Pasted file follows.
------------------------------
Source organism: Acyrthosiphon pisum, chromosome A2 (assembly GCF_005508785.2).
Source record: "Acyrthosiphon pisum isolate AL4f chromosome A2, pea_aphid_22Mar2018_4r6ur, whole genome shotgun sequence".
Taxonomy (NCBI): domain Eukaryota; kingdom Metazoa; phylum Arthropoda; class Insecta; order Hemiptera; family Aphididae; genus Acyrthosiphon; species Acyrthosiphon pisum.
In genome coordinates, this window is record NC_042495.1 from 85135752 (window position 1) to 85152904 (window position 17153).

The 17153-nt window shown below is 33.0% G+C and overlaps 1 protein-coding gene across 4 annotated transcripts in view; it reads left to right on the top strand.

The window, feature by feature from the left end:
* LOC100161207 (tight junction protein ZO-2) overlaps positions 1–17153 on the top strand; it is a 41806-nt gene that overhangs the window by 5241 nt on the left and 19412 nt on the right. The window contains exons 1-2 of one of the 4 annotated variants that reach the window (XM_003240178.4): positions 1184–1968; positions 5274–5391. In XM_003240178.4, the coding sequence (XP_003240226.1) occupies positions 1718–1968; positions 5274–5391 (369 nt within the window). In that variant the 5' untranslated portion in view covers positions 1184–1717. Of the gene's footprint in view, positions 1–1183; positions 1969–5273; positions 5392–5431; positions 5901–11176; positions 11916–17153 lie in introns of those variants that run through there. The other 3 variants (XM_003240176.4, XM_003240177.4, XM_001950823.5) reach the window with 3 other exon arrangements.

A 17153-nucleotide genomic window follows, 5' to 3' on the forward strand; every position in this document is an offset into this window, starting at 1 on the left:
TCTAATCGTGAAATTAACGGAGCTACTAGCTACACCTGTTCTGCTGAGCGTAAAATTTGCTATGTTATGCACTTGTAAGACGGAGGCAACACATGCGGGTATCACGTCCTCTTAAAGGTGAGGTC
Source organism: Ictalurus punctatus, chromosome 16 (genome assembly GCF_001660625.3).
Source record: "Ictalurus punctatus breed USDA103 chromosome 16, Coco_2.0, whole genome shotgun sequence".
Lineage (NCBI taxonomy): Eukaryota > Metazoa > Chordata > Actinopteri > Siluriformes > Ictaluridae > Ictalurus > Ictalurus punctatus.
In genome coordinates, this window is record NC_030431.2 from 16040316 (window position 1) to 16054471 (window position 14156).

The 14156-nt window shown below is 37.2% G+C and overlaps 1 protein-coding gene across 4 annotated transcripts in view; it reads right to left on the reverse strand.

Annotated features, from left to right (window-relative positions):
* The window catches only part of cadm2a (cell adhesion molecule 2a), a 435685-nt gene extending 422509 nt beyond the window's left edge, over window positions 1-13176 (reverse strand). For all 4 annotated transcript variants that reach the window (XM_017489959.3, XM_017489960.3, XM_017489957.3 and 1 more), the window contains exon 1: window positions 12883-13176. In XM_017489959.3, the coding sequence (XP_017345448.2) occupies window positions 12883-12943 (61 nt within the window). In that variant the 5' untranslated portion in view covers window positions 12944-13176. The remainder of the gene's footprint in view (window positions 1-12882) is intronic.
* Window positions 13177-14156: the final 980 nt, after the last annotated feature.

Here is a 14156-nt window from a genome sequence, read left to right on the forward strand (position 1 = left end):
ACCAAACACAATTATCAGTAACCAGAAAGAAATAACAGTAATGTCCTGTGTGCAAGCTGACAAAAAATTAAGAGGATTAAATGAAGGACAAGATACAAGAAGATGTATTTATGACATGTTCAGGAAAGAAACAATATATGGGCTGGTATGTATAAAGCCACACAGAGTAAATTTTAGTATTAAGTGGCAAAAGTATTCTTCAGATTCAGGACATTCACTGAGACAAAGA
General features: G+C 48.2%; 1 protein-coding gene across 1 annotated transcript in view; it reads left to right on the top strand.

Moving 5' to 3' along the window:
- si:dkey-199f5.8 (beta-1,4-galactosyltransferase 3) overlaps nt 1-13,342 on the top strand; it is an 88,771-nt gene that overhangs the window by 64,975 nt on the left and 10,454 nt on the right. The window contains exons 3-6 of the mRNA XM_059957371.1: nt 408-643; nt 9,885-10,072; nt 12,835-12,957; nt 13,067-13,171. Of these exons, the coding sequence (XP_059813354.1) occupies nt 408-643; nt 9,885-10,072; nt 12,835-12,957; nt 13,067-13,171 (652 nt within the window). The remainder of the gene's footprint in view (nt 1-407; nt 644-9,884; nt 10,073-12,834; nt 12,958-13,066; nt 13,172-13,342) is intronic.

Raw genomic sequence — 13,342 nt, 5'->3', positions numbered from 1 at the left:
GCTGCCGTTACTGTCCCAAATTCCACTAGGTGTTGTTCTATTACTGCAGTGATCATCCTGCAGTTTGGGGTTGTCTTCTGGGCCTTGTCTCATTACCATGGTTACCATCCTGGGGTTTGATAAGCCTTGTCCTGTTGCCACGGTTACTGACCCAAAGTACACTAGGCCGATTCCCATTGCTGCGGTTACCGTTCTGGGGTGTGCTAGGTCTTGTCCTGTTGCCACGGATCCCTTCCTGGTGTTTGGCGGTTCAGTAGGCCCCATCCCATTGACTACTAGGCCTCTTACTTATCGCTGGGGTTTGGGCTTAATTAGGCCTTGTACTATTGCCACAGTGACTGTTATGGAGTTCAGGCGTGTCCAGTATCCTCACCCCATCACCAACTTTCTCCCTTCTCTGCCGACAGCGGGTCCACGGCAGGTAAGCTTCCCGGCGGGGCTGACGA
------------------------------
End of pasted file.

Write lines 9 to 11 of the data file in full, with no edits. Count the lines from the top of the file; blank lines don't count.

TCTAATCGTGAAATTAACGGAGCTACTAGCTACACCTGTTCTGCTGAGCGTAAAATTTGCTATGTTATGCACTTGTAAGACGGAGGCAACACATGCGGGTATCACGTCCTCTTAAAGGTGAGGTC
Source organism: Ictalurus punctatus, chromosome 16 (genome assembly GCF_001660625.3).
Source record: "Ictalurus punctatus breed USDA103 chromosome 16, Coco_2.0, whole genome shotgun sequence".